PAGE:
Using the Kirkpatrick Model to Evaluate Training: Part One

Using the Kirkpatrick Model to Evaluate Training image

This is part one of our Kirkpatrick Model series, by Hannah Brenner, in which we explore the four levels of evaluation and how to get started. 

As training professionals, one of the key components of our job is to evaluate training. Evaluation should, at all times, be top of mind; it allows for us to constantly improve our programs and prove, with data, the value we bring to our organization.

The Four Levels of Evaluation

If you’ve been in training and development for any amount of time, you are probably familiar with the Kirkpatrick Model. But for those not as familiar, here are the four levels used to evaluate training:

Level 1 – Reaction: This is the simplest form of evaluation, which is easiest to understand and most often done. Simply put, this is the overall feel for training: did the audience enjoy the session; were they engaged throughout; do they think the training could be applied back on-the-job? Reaction is done throughout the training and/or immediately after.

Level 2 – Learning: Think back to your days in school. The teacher taught a concept and a week or two later something happened. That’s right, there was a test. This is level 2. Did the participants actually learn what they were supposed to? Here, we test participants to find out. When properly done, trainers take it a step further, surveying participants’ confidence, attitude, and commitment to the lesson.

Often, this is where the evaluation stops, but there are still two more.

Level 3 – Behavior: How many times in school did you ask the question “when am I ever going to use this?” Level 3 assesses the application of what was learned. This is a delayed evaluation and requires feedback from the participants, their peers, and managers. This is where training professionals can really see the bang for their buck, if done correctly.

Level 4 – Results: This is the most important level and proves that all the time and money spent was well worth it. Results are when you see the desired outcome identified at the start of the program. Here, we see high-level, strategic impact. It’s where leadership praises you for your influence and gives you that raise (Ok maybe not, but it could happen).

Get it Backwards

After graduating college, I had the opportunity to teach summer school before my first official year as a teacher. I was really excited for the added experience and couldn’t wait to get started. I sat down during a workday and started planning my first week’s lessons.

But then my mentor sat down and said something that changed everything – if you don’t know your end goal, or what is on the assessment, how do you know what you need to teach?

I stopped mid-plan. She was right. So, I erased everything I had been writing for 3 hours and started over, backwards.

Did you ever find as a kid that doing mazes was easier if you started at the “finish” line instead of “start”? I sure did. This is the idea of backwards planning and it applies whether you are teaching a room of students or training adults in your company.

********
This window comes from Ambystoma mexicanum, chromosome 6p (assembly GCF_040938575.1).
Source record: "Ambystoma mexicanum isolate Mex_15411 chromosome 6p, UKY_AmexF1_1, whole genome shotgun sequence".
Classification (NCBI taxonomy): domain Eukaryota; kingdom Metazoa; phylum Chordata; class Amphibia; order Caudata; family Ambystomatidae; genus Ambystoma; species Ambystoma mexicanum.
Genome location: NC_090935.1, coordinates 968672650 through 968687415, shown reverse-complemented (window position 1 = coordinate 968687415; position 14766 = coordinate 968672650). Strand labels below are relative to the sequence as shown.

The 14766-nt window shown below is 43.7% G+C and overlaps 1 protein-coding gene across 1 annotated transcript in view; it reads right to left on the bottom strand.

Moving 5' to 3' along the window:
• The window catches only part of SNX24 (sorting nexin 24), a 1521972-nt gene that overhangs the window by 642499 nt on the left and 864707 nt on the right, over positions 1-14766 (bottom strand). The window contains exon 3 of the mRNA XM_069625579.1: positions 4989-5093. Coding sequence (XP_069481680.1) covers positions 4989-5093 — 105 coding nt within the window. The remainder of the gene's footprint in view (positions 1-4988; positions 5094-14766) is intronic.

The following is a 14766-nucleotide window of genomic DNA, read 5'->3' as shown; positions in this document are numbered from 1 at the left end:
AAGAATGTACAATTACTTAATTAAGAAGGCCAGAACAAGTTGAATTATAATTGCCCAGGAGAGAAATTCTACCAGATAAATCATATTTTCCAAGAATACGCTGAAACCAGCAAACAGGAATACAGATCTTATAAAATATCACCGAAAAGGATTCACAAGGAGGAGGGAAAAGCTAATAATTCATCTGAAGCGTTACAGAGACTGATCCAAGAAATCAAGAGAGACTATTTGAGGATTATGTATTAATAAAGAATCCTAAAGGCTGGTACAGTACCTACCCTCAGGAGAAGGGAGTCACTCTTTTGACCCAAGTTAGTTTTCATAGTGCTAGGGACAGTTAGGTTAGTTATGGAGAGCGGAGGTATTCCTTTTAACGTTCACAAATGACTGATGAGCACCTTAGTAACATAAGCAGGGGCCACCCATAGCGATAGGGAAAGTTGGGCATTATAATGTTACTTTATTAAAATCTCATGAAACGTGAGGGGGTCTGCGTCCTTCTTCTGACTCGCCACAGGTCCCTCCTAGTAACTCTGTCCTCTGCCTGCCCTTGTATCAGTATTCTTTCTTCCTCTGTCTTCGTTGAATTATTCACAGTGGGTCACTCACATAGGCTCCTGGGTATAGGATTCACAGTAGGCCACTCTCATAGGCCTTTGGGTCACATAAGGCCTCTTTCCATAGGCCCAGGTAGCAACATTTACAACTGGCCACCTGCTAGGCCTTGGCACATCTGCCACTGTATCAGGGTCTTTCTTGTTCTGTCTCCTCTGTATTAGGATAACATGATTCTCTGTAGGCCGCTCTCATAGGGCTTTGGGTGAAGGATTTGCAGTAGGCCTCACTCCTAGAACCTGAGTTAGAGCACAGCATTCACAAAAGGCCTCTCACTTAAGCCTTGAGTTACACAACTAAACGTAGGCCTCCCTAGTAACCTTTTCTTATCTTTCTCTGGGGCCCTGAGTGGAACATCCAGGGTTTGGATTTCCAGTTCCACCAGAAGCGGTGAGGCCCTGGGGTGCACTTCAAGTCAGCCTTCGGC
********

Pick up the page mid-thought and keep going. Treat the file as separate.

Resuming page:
You must know what you are working towards to know what to train people on. How often does it happen when a manager comes to you and says “we need training!” So you put together a great session on sales, customer service, or emotional intelligence – but then nothing changes.

Did you ever stop to think what the goal is? What behaviors are you trying to change? What skills and knowledge are needed to accomplish this? How are you going to continue to support participants after the session is over?

Next time this happens, take a breath and then take a step backwards. In Teach For America this is taught as closing the GAP – Goal, Assessment, Plan (in that order). Know your end goal, figure out what behaviors and support are needed to get there, and then fill in the individual plans.

What’s to Come

So how do you do it? In this blog series, we are going to go back to basics, discussing the levels of evaluation, backwards, using the book Kirkpatrick’s Four Levels of Training Evaluation as our guide.

By the end of the series, you will have the knowledge necessary to put together simple, yet robust evaluation tools to help show ROI and solidify your place as an essential member of the team.

BizLibrary clients – make sure to work with your Client Success Consultant as you develop your evaluation tools. Together, you can apply the information in this series to your individual programs. This can help increase your client score and even possibly win an ALIGN award!

Read more: Using the Kirkpatrick Model to Evaluate Training: Part Two

For more information on the Kirkpatrick method, please visit the Kirkpatrick Partners website at

Need help figuring out S.M.A.R.T. goals for your employee training program? Download our free eBook on developing goals and metrics:

Developing Goals and Metrics For Training Program eBook cover

Hannah Brenner is a Client Success Consultant with BizLibrary. She discusses training strategies and works with her clients to constantly improve their training program and see a positive return on investment.